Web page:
Planets form differently around binary stars – and so might life

Nearly half of all Sun-like stars are in a binary, or multiple, system: two or more stars orbiting each other. While we know planets can form around these stars, it’s possible there are major differences between these planets and those in our Solar System.

An international team of astronomers has found that a binary star system is dramatically affecting the formation of planets around it.

“The result is exciting, since the search for extraterrestrial life will be equipped with several new, extremely powerful instruments within the coming years,” says Professor Jes Kristian Jørgensen, a researcher at the University of Copenhagen, Denmark, and lead author of a paper describing the research, which has been published in Nature.

“This enhances the significance of understanding how planets are formed around different types of stars. Such results may pinpoint places which would be especially interesting to probe for the existence of life.”

The researchers used the Atacama Large Millimeter/Submillimeter Array (ALMA) in Chile to observe the binary star system NGC 1333-IRAS2A.

This star system is still surrounded by a protoplanetary disc, the dust and gas of which will eventually coalesce into planets.

They then used computer simulations to model the star system’s behaviour both backwards, and forwards, in time.

“The observations allow us to zoom in on the stars and study how dust and gas move towards the disc. The simulations will tell us which physics are at play and how the stars have evolved up till the snapshot we observe, and their future evolution,” says co-author Dr Rajika Kuruwita, also from the University of Copenhagen.

According to their observations and simulations, this protoplanetary disc occasionally moves much faster and becomes much brighter, before returning to normal. The researchers believe this is because of the motion of the two stars. At certain points, their joint gravity sucks in huge amounts of protoplanetary material.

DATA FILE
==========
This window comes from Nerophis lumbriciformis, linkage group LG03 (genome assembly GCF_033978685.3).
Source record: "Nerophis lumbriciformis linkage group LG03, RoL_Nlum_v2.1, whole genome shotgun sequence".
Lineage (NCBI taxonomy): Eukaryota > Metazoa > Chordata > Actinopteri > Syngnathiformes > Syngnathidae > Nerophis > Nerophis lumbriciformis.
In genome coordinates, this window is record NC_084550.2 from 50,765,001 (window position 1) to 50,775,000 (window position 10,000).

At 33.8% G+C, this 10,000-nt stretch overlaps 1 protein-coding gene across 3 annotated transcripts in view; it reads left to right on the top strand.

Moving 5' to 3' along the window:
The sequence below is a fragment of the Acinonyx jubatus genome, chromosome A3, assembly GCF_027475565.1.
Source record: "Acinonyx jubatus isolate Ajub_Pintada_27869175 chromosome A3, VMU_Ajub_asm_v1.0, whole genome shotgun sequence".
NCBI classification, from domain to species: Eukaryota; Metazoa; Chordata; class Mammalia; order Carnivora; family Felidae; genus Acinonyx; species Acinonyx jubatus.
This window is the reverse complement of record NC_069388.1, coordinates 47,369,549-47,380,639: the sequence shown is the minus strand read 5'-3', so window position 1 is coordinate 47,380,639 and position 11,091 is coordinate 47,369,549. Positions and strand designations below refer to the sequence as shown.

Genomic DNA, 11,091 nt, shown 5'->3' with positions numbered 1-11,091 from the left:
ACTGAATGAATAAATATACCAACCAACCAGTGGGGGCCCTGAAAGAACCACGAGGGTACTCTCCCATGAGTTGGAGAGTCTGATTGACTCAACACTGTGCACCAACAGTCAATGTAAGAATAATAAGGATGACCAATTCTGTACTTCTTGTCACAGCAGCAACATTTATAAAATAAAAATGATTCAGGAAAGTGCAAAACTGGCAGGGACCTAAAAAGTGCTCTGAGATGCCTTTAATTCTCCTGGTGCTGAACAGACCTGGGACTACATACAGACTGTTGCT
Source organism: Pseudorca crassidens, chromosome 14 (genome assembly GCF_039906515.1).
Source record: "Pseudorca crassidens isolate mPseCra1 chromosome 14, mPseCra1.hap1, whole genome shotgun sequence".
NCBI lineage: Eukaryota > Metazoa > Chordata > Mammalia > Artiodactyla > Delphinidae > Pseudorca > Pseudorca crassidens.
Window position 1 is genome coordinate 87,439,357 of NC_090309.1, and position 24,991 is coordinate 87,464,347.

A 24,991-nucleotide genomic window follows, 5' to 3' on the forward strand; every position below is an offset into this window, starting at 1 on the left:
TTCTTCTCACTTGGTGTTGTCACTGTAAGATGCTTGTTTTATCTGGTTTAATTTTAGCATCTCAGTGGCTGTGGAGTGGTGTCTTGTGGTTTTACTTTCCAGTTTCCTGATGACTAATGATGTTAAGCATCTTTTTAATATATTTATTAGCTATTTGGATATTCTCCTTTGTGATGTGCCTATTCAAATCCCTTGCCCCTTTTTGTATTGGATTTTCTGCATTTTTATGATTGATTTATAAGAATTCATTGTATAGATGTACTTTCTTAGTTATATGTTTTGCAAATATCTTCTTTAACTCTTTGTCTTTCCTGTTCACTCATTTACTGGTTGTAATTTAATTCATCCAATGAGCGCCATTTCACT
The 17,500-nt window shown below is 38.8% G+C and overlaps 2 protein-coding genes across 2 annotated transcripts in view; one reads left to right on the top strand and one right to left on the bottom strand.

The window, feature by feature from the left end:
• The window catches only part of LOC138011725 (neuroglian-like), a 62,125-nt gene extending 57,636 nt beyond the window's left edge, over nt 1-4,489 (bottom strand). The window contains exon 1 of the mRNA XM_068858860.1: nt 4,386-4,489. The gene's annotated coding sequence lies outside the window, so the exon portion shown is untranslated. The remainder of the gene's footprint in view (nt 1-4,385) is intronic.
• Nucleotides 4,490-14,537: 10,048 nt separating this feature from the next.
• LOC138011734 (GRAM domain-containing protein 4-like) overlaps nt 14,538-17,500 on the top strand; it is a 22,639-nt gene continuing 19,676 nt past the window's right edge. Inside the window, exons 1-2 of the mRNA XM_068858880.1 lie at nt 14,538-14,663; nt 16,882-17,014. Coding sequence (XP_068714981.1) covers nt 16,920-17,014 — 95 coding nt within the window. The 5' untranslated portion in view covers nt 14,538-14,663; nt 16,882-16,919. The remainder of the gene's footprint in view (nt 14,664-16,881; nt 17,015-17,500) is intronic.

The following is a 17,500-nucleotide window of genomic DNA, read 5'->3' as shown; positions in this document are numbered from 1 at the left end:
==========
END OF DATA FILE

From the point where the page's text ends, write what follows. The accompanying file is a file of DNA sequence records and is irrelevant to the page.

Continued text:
“The falling material will trigger a significant heating. The heat will make the star much brighter than usual,” says Kuruwita.

“These bursts will tear the gas and dust disc apart. While the disc will build up again, the bursts may still influence the structure of the later planetary system.”

Both the physical and chemical structures of planets are likely to be different with this sort of formation.

Jørgensen  says: “The heating caused by the bursts will trigger evaporation of dust grains and the ice surrounding them.  This may alter the chemical composition of the material from which planets are formed.”

Dishes of alma telescope at night
ALMA at night. Credit: ESO/B. Tafreshi (

The researchers hope to use ALMA to examine other binary systems which have forming or formed planets.

“The wavelengths covered by ALMA allow us to see quite complex organic molecules, so molecules with nine to 12 atoms and containing carbon. Such molecules can be building blocks for more complex molecules which are key to life as we know it. For example, amino acids which have been found in comets,” says Jørgensen.

Other new telescopes, like the James Webb Space Telescope and the Square Kilometre Array (SKA), are likely to assist with this as well.

“The SKA will allow for observing large organic molecules directly. The James Webb Space Telescope operates in the infrared which is especially well suited for observing molecules in ice,” says Jørgensen.

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